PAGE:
ST. ANDREWS, Scotland (AP) – Brad Faxon made the trip across the Atlantic worth his while Sunday, shooting a 69 to narrowly earn one of three final qualifying spots for the British Open.

Sean O’Hair also earned a spot with his victory in the John Deere Classic.

Faxon could not play in the U.S. qualifier June 28 because it was the same day as the CVS Charity Classic he runs with Billy Andrade in Rhode Island, which has raised some $3 million.

At a time when some American players don’t even bother with a qualifier in their backyard, or have turned down exemptions to golf oldest championship, Faxon flew over late last week and pinned his hopes on two rounds on the links course at Lundin down the road from St. Andrews.

“If you win a tournament like this, it changes your whole life,” Faxon said. “And I’m not going to win it staying at home. There is a special feeling playing these links courses and competing in the oldest major in the world.”

Faxon was one of only two Americans who tried final qualifying at four courses near the Old Course. Ronald Won shot 67-74 at Scotscraig and failed to qualify.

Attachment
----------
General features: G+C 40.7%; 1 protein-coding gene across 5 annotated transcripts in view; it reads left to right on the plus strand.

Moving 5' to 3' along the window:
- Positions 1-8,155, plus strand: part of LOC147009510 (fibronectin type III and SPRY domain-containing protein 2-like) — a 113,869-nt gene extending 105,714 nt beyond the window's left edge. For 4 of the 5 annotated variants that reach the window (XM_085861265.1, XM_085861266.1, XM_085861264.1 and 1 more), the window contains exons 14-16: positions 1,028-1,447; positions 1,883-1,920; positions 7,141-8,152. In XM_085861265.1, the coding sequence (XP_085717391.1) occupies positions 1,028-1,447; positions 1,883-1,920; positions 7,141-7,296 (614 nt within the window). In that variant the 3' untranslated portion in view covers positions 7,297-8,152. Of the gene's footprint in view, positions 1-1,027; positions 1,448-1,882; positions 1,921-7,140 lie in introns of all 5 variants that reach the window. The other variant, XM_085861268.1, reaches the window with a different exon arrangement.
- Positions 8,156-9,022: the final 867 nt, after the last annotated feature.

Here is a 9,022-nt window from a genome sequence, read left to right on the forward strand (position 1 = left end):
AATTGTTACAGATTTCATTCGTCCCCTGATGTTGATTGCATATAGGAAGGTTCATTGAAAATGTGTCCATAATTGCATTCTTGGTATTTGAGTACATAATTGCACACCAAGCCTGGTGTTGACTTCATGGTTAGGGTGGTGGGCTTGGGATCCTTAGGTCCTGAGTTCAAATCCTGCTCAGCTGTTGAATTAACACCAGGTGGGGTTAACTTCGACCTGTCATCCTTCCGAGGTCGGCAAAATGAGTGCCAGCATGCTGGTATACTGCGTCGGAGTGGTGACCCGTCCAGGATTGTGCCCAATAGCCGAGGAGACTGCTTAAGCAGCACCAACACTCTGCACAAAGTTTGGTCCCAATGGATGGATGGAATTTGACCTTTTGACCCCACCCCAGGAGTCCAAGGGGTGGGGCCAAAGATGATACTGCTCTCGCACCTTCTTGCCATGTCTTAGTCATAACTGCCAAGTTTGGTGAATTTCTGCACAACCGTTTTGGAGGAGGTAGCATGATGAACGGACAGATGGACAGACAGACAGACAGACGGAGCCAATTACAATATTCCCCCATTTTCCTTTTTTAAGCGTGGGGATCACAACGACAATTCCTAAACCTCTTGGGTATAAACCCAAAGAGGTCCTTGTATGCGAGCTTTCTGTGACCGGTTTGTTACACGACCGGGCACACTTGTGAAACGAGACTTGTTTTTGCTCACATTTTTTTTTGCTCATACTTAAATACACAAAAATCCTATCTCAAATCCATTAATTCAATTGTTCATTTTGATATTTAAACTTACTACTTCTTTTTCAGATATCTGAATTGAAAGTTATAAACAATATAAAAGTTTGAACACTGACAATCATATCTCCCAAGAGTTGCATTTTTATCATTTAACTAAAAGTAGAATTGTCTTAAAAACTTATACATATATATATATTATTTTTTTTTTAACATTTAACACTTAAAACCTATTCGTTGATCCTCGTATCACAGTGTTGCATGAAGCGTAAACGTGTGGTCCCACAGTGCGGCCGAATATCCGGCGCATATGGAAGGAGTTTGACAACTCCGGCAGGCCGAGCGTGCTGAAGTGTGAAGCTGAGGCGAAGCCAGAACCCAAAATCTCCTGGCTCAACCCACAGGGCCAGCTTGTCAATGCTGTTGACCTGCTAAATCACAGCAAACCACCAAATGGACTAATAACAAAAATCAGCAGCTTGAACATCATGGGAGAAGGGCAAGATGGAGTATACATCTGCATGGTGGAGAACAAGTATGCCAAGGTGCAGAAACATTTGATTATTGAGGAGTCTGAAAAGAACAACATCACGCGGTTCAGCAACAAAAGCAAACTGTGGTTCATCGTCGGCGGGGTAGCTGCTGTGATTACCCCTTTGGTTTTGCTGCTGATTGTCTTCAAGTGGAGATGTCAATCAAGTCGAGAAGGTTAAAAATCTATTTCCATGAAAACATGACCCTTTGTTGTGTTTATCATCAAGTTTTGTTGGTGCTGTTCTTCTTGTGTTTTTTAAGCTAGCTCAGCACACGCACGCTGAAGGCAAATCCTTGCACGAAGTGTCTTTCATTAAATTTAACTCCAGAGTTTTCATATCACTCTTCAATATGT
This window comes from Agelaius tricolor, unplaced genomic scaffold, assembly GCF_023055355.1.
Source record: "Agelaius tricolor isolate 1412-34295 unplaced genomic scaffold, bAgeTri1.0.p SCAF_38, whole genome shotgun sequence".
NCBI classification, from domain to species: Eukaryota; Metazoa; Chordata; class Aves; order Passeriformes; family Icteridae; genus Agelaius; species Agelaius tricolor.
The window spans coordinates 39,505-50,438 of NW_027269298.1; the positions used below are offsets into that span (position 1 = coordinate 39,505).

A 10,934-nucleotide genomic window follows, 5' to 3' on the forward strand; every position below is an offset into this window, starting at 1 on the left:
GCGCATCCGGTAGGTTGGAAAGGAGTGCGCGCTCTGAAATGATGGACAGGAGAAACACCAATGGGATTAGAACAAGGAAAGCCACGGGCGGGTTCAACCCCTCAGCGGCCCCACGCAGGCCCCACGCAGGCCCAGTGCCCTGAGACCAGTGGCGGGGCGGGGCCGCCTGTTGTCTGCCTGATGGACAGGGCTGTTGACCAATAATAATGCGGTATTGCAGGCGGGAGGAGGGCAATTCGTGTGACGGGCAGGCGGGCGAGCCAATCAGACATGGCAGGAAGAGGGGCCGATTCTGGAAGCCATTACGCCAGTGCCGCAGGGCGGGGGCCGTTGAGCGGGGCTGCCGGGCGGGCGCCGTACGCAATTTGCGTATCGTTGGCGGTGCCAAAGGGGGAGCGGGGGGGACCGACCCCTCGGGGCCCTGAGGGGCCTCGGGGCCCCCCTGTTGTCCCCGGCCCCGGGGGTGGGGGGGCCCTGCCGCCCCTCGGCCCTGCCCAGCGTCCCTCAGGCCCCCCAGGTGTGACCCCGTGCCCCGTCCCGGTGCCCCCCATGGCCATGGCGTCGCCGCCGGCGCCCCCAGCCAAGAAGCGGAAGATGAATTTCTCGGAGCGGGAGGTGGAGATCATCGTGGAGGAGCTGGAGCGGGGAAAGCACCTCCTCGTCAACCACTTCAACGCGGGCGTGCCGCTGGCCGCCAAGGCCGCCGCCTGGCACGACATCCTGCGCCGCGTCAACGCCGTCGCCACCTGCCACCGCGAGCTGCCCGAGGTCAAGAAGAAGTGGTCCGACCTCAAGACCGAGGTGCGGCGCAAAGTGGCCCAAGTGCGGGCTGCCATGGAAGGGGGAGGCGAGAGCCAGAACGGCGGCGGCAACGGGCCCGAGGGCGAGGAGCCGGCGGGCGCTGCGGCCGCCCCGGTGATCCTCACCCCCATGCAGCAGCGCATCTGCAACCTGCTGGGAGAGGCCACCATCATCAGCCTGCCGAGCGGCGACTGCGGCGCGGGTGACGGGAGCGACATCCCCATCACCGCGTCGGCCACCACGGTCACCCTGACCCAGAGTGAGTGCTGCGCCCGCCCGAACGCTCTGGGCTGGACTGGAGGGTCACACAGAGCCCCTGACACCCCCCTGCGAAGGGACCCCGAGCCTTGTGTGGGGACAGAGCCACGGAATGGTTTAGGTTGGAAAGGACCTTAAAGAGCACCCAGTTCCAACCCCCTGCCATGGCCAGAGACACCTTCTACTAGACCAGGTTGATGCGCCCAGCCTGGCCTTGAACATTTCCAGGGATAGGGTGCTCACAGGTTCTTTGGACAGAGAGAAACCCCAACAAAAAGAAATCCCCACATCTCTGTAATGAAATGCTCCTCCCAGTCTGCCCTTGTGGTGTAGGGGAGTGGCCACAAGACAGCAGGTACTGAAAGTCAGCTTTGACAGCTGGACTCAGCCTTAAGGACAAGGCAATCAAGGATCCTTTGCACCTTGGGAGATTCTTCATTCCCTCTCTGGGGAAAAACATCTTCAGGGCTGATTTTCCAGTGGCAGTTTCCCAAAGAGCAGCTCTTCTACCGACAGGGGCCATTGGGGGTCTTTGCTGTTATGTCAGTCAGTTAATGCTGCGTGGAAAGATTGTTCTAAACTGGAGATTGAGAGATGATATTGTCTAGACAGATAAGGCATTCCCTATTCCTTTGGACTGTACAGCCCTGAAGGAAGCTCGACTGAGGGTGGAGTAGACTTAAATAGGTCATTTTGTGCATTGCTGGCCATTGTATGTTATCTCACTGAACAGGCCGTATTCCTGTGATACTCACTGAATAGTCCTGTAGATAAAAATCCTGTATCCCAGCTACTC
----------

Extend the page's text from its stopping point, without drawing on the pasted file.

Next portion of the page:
Only three spots among 96 players were available at each course.

Faxon opened with a 64, but thought he had blown his chance with a 69 on the second day. That left him in a tie for second at the time, and he had to wait the rest of the afternoon to see if he got in.

Two players who opened with 65 couldn’t catch him, each shooting 69 to finish one behind Faxon.

The last time Faxon failed to qualify for the British Open was in 2000; coincidentally, that also was at Lundin when the Open was played at St. Andrews. That year, Faxon flew immediately home to defend his title in the B.C. Open, and wound up winning.

The top finisher at the Deere Classic not otherwise exempt wins a spot in the British Open, and O’Hair had to do some quick scrambling to make the trip.

“I have no passport,” O’Hair said during his news conference. “I just thought about that.”

But some calls were made, and O’Hair told The Royal & Ancient Golf Club about an hour later that he was coming.

Playing in the British will give O’Hair a chance to thank one of his idols, Jack Nicklaus. Since finishing second at the Byron Nelson Championship in May, O’Hair had been having problems with his swing. He worked on his own and asked other players, but still couldn’t find an answer.

So earlier this week, he went to a local bookstore and bought two of Nicklaus’ books, “Golf My Way,” and “My Golden Lessons.”

“I really like how he plays, and I was just looking through it and I got an idea,” O’Hair said. “I tried it on the range before I went and played Thursday, and was hitting the ball great. I just hit the ball probably the best I’ve ever hit it. … I think today outdid the rest of the days, but every single day I hit the ball better than I ever have.”

AP-ES-07-10-05 1901EDT


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